Whistling into Confusion

Now that an illegal copy of Whistler has wended its way through America’s college campuses, Microsoft Corp. must feel like it can talk about the operating system upgrade.

Whistler is the code name for Microsoft’s next version of Windows 2000 that Redmond plans to ship in 2001. Microsoft finally opened up about Whistler to the 3,000 hardware partners attending the Windows Hardware Engineering Conference in New Orleans last month.

There are numerous developments within Whistler. It will unify the consumer and business operating system code bases under the Windows NT kernel; it will come in 32-bit and 64-bit flavors; and it is supposed to support scalability and manageability improvements.

But the single most noticeable contribution that Whistler will bring to the Microsoft family of operating systems is confusion. Who can keep track of all this stuff? Microsoft is becoming like the old woman who lived in a shoe. You know, the one who had so many children she didn’t know what to do?

The Windows 2000 name change was confusing enough. By dropping NT from its business operating system names and changing Workstation to Professional, Microsoft has caused me no end of explaining to friends, family, and even the occasional IT administrator. No, this isn’t the upgrade to Windows 98 for your home PC.

On the high end, Windows NT Server, Enterprise Edition, reverted to the pre-4.0 name of Advanced Server. And for something completely different, Microsoft introduced a new higher high-end operating system, Windows 2000 Datacenter Server. Since it hasn’t shipped, I suspect there’s a significant contingent in the IT world that still doesn’t know what Datacenter Server is. Now mix in the Windows NT 4.0 Embedded version that came out in August 1999.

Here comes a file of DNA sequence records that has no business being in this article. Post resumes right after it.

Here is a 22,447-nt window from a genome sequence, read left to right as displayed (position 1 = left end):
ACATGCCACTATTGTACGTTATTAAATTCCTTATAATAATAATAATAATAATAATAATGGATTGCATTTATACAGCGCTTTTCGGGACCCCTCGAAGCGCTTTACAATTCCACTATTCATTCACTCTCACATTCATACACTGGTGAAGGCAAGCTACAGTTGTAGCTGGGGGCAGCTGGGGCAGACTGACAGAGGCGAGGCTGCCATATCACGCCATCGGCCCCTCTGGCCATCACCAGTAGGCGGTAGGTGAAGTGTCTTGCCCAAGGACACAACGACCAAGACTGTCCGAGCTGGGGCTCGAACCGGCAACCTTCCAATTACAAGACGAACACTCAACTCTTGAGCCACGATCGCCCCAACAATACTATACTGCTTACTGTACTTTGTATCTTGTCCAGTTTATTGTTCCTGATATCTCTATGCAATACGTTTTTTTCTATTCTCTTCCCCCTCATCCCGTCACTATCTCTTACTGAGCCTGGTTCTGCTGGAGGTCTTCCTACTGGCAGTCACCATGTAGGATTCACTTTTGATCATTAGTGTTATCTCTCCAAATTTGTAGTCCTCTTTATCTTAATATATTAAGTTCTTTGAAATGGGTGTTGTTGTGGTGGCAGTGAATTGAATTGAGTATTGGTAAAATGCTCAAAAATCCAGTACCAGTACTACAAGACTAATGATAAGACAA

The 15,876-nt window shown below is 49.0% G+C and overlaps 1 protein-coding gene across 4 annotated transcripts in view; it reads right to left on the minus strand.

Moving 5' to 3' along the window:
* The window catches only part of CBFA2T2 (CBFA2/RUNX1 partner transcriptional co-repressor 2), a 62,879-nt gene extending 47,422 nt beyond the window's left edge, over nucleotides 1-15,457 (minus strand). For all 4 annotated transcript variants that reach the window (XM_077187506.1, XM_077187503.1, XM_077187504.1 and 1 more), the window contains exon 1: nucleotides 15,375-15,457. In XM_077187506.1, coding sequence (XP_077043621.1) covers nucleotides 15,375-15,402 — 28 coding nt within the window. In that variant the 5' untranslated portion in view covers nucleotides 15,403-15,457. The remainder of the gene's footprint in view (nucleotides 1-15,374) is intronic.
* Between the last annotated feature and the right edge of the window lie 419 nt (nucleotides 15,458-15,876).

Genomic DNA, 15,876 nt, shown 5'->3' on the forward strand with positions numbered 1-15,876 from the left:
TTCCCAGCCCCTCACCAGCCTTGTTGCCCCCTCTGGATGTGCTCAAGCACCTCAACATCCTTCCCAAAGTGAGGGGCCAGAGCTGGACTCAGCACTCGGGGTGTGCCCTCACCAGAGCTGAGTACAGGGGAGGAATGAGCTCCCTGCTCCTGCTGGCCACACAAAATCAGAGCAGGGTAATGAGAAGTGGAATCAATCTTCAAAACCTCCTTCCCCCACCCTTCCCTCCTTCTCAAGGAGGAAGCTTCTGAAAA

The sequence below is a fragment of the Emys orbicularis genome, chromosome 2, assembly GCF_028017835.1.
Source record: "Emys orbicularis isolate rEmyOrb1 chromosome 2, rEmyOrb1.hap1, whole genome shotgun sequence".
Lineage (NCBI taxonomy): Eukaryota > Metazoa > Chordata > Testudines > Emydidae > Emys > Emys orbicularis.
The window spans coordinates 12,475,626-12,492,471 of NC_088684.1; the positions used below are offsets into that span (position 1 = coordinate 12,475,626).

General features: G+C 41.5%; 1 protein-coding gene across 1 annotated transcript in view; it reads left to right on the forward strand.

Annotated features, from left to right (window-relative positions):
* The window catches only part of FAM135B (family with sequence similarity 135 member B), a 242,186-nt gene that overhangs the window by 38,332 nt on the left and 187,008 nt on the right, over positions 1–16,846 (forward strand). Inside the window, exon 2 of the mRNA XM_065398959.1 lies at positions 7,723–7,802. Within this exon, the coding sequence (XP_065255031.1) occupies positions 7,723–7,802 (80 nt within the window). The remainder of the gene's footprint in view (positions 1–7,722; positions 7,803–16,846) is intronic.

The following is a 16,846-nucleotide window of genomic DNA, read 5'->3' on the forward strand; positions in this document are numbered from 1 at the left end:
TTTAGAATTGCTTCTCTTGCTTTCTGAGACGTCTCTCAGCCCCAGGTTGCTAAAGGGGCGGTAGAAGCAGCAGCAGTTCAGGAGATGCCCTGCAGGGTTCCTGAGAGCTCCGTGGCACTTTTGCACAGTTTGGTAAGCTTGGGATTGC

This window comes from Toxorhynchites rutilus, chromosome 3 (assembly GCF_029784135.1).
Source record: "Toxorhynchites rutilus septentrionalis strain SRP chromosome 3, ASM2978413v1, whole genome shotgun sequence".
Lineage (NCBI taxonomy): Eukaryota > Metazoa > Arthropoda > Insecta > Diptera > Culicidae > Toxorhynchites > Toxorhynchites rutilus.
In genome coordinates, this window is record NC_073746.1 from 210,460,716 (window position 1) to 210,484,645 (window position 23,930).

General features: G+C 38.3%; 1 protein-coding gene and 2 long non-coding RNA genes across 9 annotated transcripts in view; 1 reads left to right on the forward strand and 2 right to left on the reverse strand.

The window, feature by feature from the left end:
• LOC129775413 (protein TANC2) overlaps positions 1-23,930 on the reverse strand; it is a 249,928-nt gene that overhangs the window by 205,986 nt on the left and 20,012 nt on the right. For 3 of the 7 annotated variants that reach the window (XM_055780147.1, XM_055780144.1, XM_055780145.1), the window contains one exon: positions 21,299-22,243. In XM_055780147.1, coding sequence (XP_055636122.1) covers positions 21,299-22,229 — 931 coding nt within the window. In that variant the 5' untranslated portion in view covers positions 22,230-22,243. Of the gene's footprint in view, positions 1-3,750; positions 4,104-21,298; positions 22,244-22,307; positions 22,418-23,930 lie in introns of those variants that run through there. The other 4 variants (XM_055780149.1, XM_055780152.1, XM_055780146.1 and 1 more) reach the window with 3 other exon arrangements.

Before Microsoft unifies everybody under Whistler, the company will release Millennium, the last version of its consumer operating system based on the Windows 9x kernel.

Think you’ve got a handle on it now? Wait. Throw 64-bit systems into the mix. That’s two new Microsoft operating systems this year: 64-bit Windows 2000 Server and 64-bit Windows 2000 Professional.

Fast forward about a year. There will be at least three client versions of Whistler -- the Windows 2000 Professional follow-on, the consumer version of Whistler, and the 64-bit version. Windows Whistler Server, Advanced Server, and Datacenter Server will come in two versions each -- a 32-bit and a 64-bit. Finally, there will be Whistler Embedded. Imagine if Neptune was still around.

By my count, Microsoft has gone from six discrete operating systems in 1998, to seven in 1999, to nine by the end of 2000, to an expected 11 in 2001. Now that represents an enviable compound annual growth rate. Don’t get me started on different language versions.

Microsoft will need that 64-bit version of SQL Server 2000 the company demonstrated at WinHEC just to keep track of all its operating systems. Maybe it’s time for Microsoft to impose its own breakup.


Current Microsoft Operating Systems

1998 1999 2000 (planned) 2001 (planned)
NT Workstation NT Workstation W2K Pro. Whistler Pro.
NT Server NT Server W2K Server Whistler Server
NT Server, Ent. Ed. NT Server, Ent. Ed. W2K Adv. Srv. Whistler Adv. Srv.
NT Server, Term. Srv. NT Server, Term. Srv. W2K Datacenter Whistler Datacenter
Windows 95/98 NT Embedded NT Embedded Whistler Embedded
Windows CE Windows 95/98 Windows ME Whistler Consumer
  Windows CE 64-bit Pro. 64-bit Whistler Pro.
    64-bit Server 64-bit Whistler Server
    Windows CE 64-bit Whistler Adv. Srv.
      64-bit Whistler Datacenter
      Windows CE
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6 7 9 11

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